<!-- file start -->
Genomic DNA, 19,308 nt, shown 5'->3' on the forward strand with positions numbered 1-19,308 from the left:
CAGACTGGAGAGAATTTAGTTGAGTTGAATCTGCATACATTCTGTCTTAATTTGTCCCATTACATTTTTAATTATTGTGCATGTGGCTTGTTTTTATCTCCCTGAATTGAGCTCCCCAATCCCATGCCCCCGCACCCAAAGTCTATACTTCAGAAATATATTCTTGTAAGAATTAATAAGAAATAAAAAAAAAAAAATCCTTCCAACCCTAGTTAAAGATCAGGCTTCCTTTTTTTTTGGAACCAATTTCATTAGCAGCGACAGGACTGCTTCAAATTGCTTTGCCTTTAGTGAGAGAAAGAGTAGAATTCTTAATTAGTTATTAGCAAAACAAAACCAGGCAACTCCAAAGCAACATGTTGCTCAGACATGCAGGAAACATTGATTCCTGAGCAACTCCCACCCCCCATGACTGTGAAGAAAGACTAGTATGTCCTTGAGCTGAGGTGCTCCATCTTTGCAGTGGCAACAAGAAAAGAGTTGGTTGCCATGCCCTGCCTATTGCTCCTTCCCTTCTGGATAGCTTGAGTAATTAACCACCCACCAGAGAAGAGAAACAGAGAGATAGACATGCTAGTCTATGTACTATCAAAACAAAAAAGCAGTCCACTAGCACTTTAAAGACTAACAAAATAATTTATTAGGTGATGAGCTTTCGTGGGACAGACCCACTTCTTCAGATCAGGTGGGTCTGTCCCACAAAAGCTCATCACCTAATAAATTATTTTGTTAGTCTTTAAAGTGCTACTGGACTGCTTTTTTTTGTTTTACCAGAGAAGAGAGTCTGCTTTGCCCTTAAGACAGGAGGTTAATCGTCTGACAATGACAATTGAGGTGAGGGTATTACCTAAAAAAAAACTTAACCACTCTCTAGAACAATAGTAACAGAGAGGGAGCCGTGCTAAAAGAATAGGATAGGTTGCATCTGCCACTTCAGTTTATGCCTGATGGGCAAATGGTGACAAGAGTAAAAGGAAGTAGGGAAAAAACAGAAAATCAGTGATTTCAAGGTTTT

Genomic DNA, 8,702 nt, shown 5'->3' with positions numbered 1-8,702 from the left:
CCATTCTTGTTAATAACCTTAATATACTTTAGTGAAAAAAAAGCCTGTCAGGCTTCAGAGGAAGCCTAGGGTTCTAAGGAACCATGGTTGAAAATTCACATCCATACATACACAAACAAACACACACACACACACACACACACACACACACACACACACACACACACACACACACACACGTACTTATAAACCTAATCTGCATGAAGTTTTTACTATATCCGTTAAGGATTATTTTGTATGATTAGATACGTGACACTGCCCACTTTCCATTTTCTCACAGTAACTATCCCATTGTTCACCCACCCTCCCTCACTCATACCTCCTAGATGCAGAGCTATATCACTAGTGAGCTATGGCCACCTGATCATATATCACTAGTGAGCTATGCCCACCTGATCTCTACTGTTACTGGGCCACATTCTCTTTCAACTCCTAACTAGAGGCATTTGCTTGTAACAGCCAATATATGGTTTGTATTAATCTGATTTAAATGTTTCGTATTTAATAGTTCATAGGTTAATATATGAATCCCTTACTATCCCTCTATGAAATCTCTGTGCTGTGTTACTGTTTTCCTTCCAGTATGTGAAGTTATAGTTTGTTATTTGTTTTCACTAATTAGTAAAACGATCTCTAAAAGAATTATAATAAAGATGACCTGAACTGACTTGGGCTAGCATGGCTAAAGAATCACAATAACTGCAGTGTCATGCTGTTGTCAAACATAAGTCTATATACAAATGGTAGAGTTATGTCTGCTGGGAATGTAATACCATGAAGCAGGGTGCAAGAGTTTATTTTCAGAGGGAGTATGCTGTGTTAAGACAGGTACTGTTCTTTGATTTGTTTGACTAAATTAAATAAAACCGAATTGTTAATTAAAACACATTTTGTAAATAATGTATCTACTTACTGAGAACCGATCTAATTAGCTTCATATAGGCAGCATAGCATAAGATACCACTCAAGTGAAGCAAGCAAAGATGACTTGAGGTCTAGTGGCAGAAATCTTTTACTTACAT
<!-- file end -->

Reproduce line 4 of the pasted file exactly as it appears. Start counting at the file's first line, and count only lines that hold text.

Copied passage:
CCATTCTTGTTAATAACCTTAATATACTTTAGTGAAAAAAAAGCCTGTCAGGCTTCAGAGGAAGCCTAGGGTTCTAAGGAACCATGGTTGAAAATTCACATCCATACATACACAAACAAACACACACACACACACACACACACACACACACACACACACACACACACACACACACACACGTACTTATAAACCTAATCTGCATGAAGTTTTTACTATATCCGTTAAGGATTATTTTGTATGATTAGATACGTGACACTGCCCACTTTCCATTTTCTCACAGTAACTATCCCATTGTTCACCCACCCTCCCTCACTCATACCTCCTAGATGCAGAGCTATATCACTAGTGAGCTATGGCCACCTGATCATATATCACTAGTGAGCTATGCCCACCTGATCTCTACTGTTACTGGGCCACATTCTCTTTCAACTCCTAACTAGAGGCATTTGCTTGTAACAGCCAATATATGGTTTGTATTAATCTGATTTAAATGTTTCGTATTTAATAGTTCATAGGTTAATATATGAATCCCTTACTATCCCTCTATGAAATCTCTGTGCTGTGTTACTGTTTTCCTTCCAGTATGTGAAGTTATAGTTTGTTATTTGTTTTCACTAATTAGTAAAACGATCTCTAAAAGAATTATAATAAAGATGACCTGAACTGACTTGGGCTAGCATGGCTAAAGAATCACAATAACTGCAGTGTCATGCTGTTGTCAAACATAAGTCTATATACAAATGGTAGAGTTATGTCTGCTGGGAATGTAATACCATGAAGCAGGGTGCAAGAGTTTATTTTCAGAGGGAGTATGCTGTGTTAAGACAGGTACTGTTCTTTGATTTGTTTGACTAAATTAAATAAAACCGAATTGTTAATTAAAACACATTTTGTAAATAATGTATCTACTTACTGAGAACCGATCTAATTAGCTTCATATAGGCAGCATAGCATAAGATACCACTCAAGTGAAGCAAGCAAAGATGACTTGAGGTCTAGTGGCAGAAATCTTTTACTTACAT